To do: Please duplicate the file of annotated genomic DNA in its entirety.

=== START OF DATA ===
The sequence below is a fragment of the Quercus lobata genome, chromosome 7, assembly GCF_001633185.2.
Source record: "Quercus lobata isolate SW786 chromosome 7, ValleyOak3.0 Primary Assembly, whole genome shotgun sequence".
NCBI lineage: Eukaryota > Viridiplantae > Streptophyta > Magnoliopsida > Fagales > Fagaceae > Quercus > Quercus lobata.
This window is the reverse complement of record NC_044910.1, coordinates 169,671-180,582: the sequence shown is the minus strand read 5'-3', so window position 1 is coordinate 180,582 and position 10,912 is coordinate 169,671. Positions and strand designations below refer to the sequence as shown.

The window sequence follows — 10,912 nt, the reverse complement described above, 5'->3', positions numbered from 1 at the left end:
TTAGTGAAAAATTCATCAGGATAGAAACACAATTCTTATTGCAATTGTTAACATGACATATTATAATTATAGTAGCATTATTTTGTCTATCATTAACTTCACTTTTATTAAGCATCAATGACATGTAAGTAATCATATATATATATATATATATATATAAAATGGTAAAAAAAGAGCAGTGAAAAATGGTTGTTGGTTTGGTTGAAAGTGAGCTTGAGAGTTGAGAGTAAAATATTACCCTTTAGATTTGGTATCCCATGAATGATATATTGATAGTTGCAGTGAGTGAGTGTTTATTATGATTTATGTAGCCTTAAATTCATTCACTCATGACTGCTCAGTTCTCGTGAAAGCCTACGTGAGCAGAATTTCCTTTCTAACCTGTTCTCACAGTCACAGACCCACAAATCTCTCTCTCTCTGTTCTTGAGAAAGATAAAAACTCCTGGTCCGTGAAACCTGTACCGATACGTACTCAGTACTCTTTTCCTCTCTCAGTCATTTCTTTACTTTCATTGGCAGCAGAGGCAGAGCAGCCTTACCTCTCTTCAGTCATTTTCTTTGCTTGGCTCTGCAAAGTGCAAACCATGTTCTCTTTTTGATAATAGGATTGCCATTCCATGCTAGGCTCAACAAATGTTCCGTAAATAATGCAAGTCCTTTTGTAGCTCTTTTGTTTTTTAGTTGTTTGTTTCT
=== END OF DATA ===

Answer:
The sequence below is a fragment of the Quercus lobata genome, chromosome 7, assembly GCF_001633185.2.
Source record: "Quercus lobata isolate SW786 chromosome 7, ValleyOak3.0 Primary Assembly, whole genome shotgun sequence".
NCBI lineage: Eukaryota > Viridiplantae > Streptophyta > Magnoliopsida > Fagales > Fagaceae > Quercus > Quercus lobata.
This window is the reverse complement of record NC_044910.1, coordinates 169,671-180,582: the sequence shown is the minus strand read 5'-3', so window position 1 is coordinate 180,582 and position 10,912 is coordinate 169,671. Positions and strand designations below refer to the sequence as shown.

The window sequence follows — 10,912 nt, the reverse complement described above, 5'->3', positions numbered from 1 at the left end:
TTAGTGAAAAATTCATCAGGATAGAAACACAATTCTTATTGCAATTGTTAACATGACATATTATAATTATAGTAGCATTATTTTGTCTATCATTAACTTCACTTTTATTAAGCATCAATGACATGTAAGTAATCATATATATATATATATATATATATAAAATGGTAAAAAAAGAGCAGTGAAAAATGGTTGTTGGTTTGGTTGAAAGTGAGCTTGAGAGTTGAGAGTAAAATATTACCCTTTAGATTTGGTATCCCATGAATGATATATTGATAGTTGCAGTGAGTGAGTGTTTATTATGATTTATGTAGCCTTAAATTCATTCACTCATGACTGCTCAGTTCTCGTGAAAGCCTACGTGAGCAGAATTTCCTTTCTAACCTGTTCTCACAGTCACAGACCCACAAATCTCTCTCTCTCTGTTCTTGAGAAAGATAAAAACTCCTGGTCCGTGAAACCTGTACCGATACGTACTCAGTACTCTTTTCCTCTCTCAGTCATTTCTTTACTTTCATTGGCAGCAGAGGCAGAGCAGCCTTACCTCTCTTCAGTCATTTTCTTTGCTTGGCTCTGCAAAGTGCAAACCATGTTCTCTTTTTGATAATAGGATTGCCATTCCATGCTAGGCTCAACAAATGTTCCGTAAATAATGCAAGTCCTTTTGTAGCTCTTTTGTTTTTTAGTTGTTTGTTTCT